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Effects of aged ZnO NPs and soil type on Zn availability, accumulation and toxicity to pea and beet in a greenhouse experiment.
Ecotoxicol Environ Saf. 2018 Sep 30; 160:222-230.EE

Abstract

Most studies have assessed the toxicity of pristine NPs to plants without considering the likely changes that these NPs will undergo during their residence time in the soil. In this study, we assessed the effects of ZnO NPs (3, 20, and 225 mg Zn kg-1 soil) aged for a year in soil and after a previous crop on the Zn availability in soil, leaf accumulation and toxicity to green pea (Pisum sativum L.) and beet root (Beta vulgaris L). The effects were compared to bulk ZnO and ZnSO4 in two agricultural soils with different pH under greenhouse conditions. The Zn concentration in the plant leaf was 6-12-fold higher in acidic than in calcareous soil that could explain the different effects on plants caused by Zn applications depending on soil type. Thus, in acidic soil, ZnO NPs promoted ROS generation in both plant species with increases from 47% to 130%, increased the MDA content in pea up to 58 ± 8% in plant exposed to ZnSO4 at 225 mg Zn kg-1 soil and altered the ratio of photosynthetic pigments in beet between 12% and 41%, suggesting distressed chloroplast constituents. In calcareous soil, the changes seemed to be related to the supply of Zn in Zn deficient soils, whose principal effect was the 20-65% decrease of ROS levels in treated plants. The available and leaf Zn concentrations did not differ among Zn sources. Likewise, ZnO NPs showed comparable toxic or stimulatory effects to ZnO bulk and Zn salt, with some exceptions where Zn ion showed the highest phytotoxicity and effectiveness as a micronutrient. According to our results, we cannot affirm that NPs pose a higher potential environmental risk than their bulk counterparts after one-year of residence time in soil.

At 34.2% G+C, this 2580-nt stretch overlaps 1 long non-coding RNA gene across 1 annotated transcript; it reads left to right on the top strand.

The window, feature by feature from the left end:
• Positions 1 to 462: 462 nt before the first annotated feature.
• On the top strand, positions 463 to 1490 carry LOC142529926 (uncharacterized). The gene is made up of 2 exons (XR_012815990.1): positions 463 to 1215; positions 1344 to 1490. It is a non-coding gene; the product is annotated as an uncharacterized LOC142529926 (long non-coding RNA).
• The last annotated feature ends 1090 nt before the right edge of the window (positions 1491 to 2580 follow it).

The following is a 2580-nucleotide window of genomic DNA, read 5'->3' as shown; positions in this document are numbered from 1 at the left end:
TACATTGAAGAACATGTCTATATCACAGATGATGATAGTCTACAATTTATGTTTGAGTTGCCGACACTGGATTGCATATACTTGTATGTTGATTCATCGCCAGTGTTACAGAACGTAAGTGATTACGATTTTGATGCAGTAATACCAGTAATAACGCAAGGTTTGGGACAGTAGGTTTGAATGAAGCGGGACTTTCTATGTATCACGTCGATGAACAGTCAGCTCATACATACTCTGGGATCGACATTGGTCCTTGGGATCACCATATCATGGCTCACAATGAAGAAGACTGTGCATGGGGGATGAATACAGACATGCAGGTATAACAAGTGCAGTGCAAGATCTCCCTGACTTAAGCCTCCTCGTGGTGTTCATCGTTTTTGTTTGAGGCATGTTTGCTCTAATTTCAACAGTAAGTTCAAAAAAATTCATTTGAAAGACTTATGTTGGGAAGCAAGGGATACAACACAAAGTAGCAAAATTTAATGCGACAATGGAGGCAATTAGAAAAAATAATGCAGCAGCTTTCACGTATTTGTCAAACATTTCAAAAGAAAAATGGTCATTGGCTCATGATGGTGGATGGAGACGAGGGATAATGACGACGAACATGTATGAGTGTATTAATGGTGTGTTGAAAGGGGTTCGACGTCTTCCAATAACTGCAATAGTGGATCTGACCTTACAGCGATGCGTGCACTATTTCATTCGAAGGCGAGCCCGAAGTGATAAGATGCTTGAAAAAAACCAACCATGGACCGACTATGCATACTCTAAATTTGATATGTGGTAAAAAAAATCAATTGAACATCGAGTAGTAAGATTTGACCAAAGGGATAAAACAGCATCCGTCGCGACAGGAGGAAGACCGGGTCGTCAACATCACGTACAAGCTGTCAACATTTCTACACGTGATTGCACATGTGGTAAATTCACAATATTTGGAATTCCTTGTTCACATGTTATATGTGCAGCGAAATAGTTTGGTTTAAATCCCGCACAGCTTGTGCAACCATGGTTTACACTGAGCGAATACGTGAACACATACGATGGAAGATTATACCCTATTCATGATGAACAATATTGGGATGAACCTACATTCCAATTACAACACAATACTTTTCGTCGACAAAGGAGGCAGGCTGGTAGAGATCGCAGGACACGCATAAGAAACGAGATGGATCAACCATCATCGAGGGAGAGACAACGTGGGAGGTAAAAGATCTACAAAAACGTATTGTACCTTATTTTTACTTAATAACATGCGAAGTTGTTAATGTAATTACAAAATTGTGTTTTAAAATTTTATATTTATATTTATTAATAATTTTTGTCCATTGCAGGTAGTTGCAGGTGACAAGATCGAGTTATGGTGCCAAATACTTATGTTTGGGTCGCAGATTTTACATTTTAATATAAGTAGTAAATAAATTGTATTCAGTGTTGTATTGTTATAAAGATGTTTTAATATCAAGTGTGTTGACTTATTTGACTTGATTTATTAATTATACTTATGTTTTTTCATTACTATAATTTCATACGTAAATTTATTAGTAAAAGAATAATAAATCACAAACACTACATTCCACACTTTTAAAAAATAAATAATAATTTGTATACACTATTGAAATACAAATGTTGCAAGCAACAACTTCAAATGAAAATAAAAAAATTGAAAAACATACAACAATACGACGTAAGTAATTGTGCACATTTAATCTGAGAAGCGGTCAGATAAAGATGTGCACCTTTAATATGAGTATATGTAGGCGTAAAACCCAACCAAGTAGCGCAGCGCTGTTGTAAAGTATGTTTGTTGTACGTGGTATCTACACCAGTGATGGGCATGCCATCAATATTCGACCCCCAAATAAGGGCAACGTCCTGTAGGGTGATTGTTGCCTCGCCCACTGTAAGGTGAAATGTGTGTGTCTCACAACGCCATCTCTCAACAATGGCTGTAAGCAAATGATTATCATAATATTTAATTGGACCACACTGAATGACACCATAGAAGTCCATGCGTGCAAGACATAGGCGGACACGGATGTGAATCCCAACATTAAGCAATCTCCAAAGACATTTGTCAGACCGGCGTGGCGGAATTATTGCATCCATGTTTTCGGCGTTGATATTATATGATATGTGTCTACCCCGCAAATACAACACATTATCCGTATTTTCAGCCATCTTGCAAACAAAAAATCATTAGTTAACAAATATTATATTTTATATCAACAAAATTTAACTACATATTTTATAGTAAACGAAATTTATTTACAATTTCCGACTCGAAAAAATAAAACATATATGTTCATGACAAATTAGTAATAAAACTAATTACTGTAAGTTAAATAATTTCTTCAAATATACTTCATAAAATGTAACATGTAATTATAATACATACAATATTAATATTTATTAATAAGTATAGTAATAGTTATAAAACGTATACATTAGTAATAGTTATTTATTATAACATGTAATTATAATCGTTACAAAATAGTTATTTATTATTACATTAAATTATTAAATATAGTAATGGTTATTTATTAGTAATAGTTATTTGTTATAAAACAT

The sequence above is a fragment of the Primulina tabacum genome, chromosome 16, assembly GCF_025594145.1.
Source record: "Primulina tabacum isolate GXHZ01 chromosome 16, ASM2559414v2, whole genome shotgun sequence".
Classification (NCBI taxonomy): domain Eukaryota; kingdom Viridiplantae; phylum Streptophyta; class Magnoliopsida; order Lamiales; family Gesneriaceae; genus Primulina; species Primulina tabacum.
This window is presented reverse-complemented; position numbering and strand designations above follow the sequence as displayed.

Authors+Show Affiliations

Instituto Nacional de Investigación y Tecnología Agraria y Alimentaria (INIA), Environment Department, Ctra. A Coruña, km 7.5, 28040 Madrid, Spain. Electronic address: cgarcia@inia.es.Instituto Nacional de Investigación y Tecnología Agraria y Alimentaria (INIA), Environment Department, Ctra. A Coruña, km 7.5, 28040 Madrid, Spain. Electronic address: sandra.garcia@inia.es.Technical University of Madrid (UPM), Chemical & Food Technology Department, Ciudad Universitaria, Avda. Complutense s/n, 28040 Madrid, Spain. Electronic address: ana.obrador@upm.es.Technical University of Madrid (UPM), Chemical & Food Technology Department, Ciudad Universitaria, Avda. Complutense s/n, 28040 Madrid, Spain. Electronic address: demetrio.gonzalez@upm.es.Instituto Nacional de Investigación y Tecnología Agraria y Alimentaria (INIA), Environment Department, Ctra. A Coruña, km 7.5, 28040 Madrid, Spain. Electronic address: babin@inia.es.Instituto Nacional de Investigación y Tecnología Agraria y Alimentaria (INIA), Environment Department, Ctra. A Coruña, km 7.5, 28040 Madrid, Spain. Electronic address: mdfdez@inia.es.

Pub Type(s)

Journal Article

Language

eng

PubMed ID

29807295

Citation

García-Gómez, Concepción, et al. "Effects of Aged ZnO NPs and Soil Type On Zn Availability, Accumulation and Toxicity to Pea and Beet in a Greenhouse Experiment." Ecotoxicology and Environmental Safety, vol. 160, 2018, pp. 222-230.